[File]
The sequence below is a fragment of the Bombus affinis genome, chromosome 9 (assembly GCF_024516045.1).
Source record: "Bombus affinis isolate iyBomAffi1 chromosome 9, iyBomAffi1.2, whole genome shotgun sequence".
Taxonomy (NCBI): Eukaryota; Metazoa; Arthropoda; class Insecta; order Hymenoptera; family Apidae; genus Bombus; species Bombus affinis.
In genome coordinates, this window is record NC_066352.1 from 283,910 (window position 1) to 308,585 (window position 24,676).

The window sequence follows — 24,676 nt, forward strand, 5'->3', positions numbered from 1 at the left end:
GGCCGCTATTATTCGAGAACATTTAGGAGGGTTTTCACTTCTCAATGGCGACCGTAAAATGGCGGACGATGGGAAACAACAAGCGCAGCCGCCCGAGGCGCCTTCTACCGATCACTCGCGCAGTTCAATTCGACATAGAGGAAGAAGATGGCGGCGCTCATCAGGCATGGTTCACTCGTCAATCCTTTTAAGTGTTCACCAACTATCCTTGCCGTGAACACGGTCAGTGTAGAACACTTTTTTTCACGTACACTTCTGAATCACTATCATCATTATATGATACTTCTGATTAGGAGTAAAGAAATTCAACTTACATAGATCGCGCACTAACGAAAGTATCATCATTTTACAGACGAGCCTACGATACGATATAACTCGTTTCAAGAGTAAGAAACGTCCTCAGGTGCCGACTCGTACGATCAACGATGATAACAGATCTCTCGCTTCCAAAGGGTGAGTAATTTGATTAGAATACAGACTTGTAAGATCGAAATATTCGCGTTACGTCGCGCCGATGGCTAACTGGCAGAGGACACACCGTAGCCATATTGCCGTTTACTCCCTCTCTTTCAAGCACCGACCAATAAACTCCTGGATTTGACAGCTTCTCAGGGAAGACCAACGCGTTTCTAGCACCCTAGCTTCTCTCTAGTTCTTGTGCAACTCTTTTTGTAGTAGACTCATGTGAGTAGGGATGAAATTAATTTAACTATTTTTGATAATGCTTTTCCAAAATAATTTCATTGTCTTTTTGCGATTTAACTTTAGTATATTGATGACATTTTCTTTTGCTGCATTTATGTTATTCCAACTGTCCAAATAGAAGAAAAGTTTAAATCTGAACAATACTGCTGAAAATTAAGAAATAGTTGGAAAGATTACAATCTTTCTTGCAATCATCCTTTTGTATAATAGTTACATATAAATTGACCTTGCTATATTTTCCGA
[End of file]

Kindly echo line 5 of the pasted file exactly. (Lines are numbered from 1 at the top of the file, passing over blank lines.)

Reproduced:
The window sequence follows — 24,676 nt, forward strand, 5'->3', positions numbered from 1 at the left end: